The Great Recession that has engulfed Europe since 2008 has had a profound impact on the process of young people’s school-to-work (STW) transition, exacerbating the challenges arising from the long-term structural transformations affecting youth labor markets across the European Union (EU). However, despite the impact of the crisis having been felt everywhere, profound cross-country differences in the performance of STW transition regimes persist and the type and severity of challenges faced by countries belonging to different institutional clusters considerably vary. The challenges surrounding young people’s STW transitions that surfaced during the Great Recession have also acted as a catalyst for policy change in many Member States. Often following European Commission recommendations, numerous countries have embarked upon ambitious reform programs – such as the introduction of the Youth Guarantee (YG) and structural reforms of vocational education and training (VET) and activation policies – which have the potential to significantly alter the way in which STW transitions are structured.
This paper seeks to tackle two central questions pertaining to the performance and evolution of STW transition regimes in Europe during the Great Recession. First, what role have the institutional characteristics of distinct STW transition regimes played in mediating and structuring the impact of the crisis on young people’s labor market situation? Second, in what ways are the policy changes introduced during and after the Great Recession changing the structure and logic of European STW transition regimes? Moreover, what are their implications for our conceptualization of youth transition regimes and – empirically – for the quality and sustainability of young people’s STW transitions in the future?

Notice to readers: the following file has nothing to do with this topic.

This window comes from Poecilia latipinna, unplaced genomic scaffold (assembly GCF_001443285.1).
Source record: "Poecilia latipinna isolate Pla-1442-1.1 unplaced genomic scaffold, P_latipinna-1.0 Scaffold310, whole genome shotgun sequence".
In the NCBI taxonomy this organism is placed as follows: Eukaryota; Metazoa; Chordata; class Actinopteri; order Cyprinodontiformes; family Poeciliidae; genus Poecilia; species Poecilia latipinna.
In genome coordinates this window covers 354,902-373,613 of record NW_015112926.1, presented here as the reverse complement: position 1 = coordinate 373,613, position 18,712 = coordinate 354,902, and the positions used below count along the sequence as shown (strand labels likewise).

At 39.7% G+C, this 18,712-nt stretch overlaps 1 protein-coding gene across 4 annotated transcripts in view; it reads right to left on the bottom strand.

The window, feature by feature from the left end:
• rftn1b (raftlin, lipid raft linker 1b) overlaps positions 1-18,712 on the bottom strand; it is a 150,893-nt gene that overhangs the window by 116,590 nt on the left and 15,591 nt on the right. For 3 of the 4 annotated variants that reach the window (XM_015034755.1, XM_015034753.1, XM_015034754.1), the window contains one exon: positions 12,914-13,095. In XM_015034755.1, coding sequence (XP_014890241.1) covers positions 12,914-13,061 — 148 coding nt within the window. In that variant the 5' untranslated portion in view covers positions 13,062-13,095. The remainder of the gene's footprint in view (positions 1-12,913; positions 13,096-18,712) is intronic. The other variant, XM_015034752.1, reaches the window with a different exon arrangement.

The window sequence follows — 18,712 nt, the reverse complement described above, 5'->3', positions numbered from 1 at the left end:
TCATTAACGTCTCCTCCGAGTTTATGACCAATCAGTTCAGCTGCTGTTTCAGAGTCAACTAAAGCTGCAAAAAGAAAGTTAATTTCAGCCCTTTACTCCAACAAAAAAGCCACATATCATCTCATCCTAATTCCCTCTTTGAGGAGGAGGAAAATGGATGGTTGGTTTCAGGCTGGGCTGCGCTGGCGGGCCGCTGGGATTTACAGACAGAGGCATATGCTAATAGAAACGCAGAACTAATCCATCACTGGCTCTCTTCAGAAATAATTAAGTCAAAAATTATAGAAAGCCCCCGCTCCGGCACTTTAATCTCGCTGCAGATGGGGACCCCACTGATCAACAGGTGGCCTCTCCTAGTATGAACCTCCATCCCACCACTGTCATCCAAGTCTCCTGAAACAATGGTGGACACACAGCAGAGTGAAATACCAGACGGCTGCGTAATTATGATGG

Following an institutionalist approach, this chapter tackles these two analytical puzzles through a comparative case study design, drawing upon the typology of ‘youth transitions regimes’ advanced by Pohl and Walther (2007) as a framework for comparison. First, we investigate how country-specific institutional configurations that structure the STW transition process have mediated the impact of the crisis on young people’s labor market situation between 2007 and 2015 in a sample of eight Member States belonging to different clusters. We explore how performance varied between and within country clusters, focusing especially on the mediating role of labor market regulatory institutions and policy instruments in the fields of active labor market policy (ALMPs), education and training, including VET. Our findings show that institutional legacies mattered considerably in determining the type and severity of challenges that different countries faced regarding young people’s STW transition during the crisis. However, institutional factors interacted in complex ways with the broader macro- economic environment and availability of fiscal resources.
Second, we analyze the main changes in the design of regulatory institutions and policy instruments in STW transition regimes across five country clusters between 2007 and 2015. By reviewing the main developments in three policy domains – ALMPs and NEET policies, VET and employment protection legislation (EPL) – we assess the extent to which recent reforms have brought about substantial change in the underlying logic and design of STW transition regimes in Europe, as well as whether these are likely to lead to future improvements in performance. Our analysis identifies conflicting trends of convergence and persisting divergence in institutional design in different policy areas. Institutional configurations appear to be in a state of flux, blurring the distinctive characteristics and internal coherence of the STW transition regimes captured by Pohl and Walther’s (2007) typology. In terms of empirical outcomes, considerable challenges persist despite intense reform activity, and the post-crisis quality of STW transitions post-crisis appears to have deteriorated across all country clusters.
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